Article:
"Les heures" creates a hovering, nocturnal mood, in part by means of incessant syncopations in the right hand of the piano part. At the turn-of-century, writer Séverin Faust wrote about music and Mallarmé under the name Camille Mauclair; in his novel Le soleil des morts (The Sun of the Dead), Debussy, Rodin, Mallarmé, and others are all characters with fictionalized names. At the end of his life, Mauclair tainted his legacy by supporting the Vichy regime and hymning Nazi notions of racial purity, but his earlier works are a notable contribution to French intellectual life.

—Susan Youens 

© 2012 The Carnegie Hall Corporation



John Henry Mackay, the poet of three of the four Op. 27 gems, including "Morgen," was brought to Germany as an infant and remained there the rest of his life; his left-wing, even anarchistic leanings endeared him to the young Strauss, also a rebel against convention. But for his wedding gift to his bride, soprano Pauline de Ahna, Strauss chose not political verse but Mackay's blissful vision of union on the "sun-breathing earth."

Unlike contemporaries such as Hugo Wolf, Strauss tended to seek his song texts in the works of living authors, including Adolf Friedrich von Schack. Schack belonged to the Munich Poetic Circle that met both formally in an academy sponsored by the Bavarian king and informally as The Crocodile Club. Their poetry was grounded in the belief that reality is ugly and that loveliness is the only effective antidote for life's grimness. In "Das Geheimnis," Strauss's gorgeous late-Romantic harmonies are given full reign. With each of Nature's wonders, the composer touches upon another tonal realm in a panoply of beautiful colors.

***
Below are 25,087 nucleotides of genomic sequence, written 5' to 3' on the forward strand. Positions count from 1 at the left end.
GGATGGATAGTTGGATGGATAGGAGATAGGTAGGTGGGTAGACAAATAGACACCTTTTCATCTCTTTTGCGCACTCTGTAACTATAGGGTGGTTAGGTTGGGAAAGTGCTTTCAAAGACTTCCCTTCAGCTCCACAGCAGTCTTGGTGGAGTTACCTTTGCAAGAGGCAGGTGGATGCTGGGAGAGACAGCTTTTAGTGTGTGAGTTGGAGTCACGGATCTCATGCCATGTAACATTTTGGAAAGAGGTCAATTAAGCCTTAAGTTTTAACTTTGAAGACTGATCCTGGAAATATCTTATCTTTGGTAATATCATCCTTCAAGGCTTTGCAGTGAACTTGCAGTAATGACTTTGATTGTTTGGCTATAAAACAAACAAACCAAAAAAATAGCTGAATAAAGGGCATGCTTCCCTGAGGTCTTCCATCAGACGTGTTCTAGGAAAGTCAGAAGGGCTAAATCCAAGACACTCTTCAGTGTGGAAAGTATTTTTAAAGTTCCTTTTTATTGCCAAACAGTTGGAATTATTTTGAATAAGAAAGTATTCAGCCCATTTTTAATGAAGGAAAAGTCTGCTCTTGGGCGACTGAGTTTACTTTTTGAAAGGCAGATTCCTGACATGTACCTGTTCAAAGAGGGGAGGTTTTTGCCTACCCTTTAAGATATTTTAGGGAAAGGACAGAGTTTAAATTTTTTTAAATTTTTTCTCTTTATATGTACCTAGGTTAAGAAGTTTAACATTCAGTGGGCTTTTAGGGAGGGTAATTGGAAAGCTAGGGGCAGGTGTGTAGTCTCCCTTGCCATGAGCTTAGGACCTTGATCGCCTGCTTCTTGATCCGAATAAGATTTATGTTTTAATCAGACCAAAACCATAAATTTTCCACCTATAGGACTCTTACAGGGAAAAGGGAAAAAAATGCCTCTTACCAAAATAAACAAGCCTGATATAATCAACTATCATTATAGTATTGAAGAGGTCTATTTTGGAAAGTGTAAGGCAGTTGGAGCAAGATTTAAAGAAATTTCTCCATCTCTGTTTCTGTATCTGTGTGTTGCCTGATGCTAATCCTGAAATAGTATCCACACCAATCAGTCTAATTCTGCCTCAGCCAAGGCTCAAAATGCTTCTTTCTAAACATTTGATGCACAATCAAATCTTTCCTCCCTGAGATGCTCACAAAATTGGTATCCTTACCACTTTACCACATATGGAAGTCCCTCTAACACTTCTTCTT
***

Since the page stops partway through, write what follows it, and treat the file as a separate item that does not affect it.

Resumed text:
Schack was also the poet of the immortal "Ständchen." This serenade is a lover's plea to his beloved to steal softly from her house by night and meet him under the linden tree that was the chosen spot for poetic rendezvous both licit and illicit since the Middle Ages.

The songs of Op. 10 were composed when Strauss was working as assistant conductor of the ducal court orchestra in Meiningen; at the time, he was in love with a married woman, Dora Wihan, the wife of a cellist who was a colleague of his father's. If one reads the Austrian civil servant and amateur poet Hermann von Gilm zu Rosenegg's text for "Die Nacht," one might expect a more shivery, menace-filled song about night as a thief of all beauty, but Strauss mutes the fear and brings to sounding life a lover's nocturnal ecstasy.

—Susan Youens 

© 2012 The Carnegie Hall Corporation


In 1987, baritone Vincent Bouchot became a member of La Chapelle Royale under the leadership of Philippe Herreweghe and in 1994 joined the Ensemble Clément Janequin. His acquaintance with director Mireille Larroche led to his resolve to become a composer; his works include the operetta La belle Lurette (1999), Ubu Roi (2002) and the opera Brèves de comptoir (2005), among others.